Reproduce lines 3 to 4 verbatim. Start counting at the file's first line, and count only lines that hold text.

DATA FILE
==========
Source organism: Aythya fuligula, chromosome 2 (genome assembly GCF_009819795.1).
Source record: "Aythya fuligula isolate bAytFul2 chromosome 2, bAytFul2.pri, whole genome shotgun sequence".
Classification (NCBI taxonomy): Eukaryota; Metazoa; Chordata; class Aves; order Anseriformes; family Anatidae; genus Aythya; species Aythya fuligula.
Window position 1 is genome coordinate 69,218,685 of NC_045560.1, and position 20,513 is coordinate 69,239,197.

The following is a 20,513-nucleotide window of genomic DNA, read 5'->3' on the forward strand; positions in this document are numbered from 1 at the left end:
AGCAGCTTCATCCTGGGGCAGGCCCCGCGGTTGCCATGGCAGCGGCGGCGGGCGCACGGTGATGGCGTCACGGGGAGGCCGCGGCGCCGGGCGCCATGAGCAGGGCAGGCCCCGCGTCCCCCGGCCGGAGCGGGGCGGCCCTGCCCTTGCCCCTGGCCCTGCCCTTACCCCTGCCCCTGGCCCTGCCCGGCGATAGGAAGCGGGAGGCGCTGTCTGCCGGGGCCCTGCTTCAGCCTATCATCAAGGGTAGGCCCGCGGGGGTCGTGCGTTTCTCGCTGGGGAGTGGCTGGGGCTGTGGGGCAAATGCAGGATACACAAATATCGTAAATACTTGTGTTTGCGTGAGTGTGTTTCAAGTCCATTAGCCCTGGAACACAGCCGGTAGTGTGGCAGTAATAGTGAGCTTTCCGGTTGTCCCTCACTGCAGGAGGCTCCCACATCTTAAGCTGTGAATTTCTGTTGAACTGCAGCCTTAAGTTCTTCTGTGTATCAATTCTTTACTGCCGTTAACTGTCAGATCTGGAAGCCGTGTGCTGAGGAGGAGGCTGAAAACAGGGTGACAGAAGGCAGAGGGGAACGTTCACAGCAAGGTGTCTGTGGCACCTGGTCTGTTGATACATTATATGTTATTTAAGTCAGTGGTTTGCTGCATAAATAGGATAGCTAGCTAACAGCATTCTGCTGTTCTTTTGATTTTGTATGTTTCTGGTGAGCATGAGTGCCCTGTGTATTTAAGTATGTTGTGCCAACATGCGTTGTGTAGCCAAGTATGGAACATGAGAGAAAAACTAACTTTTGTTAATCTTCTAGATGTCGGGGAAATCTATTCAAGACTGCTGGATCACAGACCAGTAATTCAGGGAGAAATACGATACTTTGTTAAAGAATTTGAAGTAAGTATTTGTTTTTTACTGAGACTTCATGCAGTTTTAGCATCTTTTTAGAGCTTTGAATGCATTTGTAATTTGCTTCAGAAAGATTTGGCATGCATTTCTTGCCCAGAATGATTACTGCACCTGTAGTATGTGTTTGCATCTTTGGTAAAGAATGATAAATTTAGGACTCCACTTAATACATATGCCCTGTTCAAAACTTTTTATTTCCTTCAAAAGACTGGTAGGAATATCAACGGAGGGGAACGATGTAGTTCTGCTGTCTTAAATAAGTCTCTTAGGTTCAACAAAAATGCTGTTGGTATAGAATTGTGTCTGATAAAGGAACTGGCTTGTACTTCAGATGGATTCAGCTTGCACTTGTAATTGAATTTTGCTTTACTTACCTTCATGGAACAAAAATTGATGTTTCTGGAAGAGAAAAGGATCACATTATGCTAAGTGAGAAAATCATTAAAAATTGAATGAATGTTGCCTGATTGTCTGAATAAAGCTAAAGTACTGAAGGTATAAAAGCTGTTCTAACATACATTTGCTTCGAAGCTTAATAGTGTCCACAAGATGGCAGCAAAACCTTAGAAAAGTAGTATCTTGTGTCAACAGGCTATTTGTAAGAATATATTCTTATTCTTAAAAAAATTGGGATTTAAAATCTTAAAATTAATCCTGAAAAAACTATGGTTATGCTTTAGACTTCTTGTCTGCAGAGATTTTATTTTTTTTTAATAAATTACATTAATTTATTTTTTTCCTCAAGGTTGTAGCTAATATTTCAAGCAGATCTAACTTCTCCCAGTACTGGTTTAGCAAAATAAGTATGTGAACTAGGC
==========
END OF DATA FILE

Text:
Classification (NCBI taxonomy): Eukaryota; Metazoa; Chordata; class Aves; order Anseriformes; family Anatidae; genus Aythya; species Aythya fuligula.
Window position 1 is genome coordinate 69,218,685 of NC_045560.1, and position 20,513 is coordinate 69,239,197.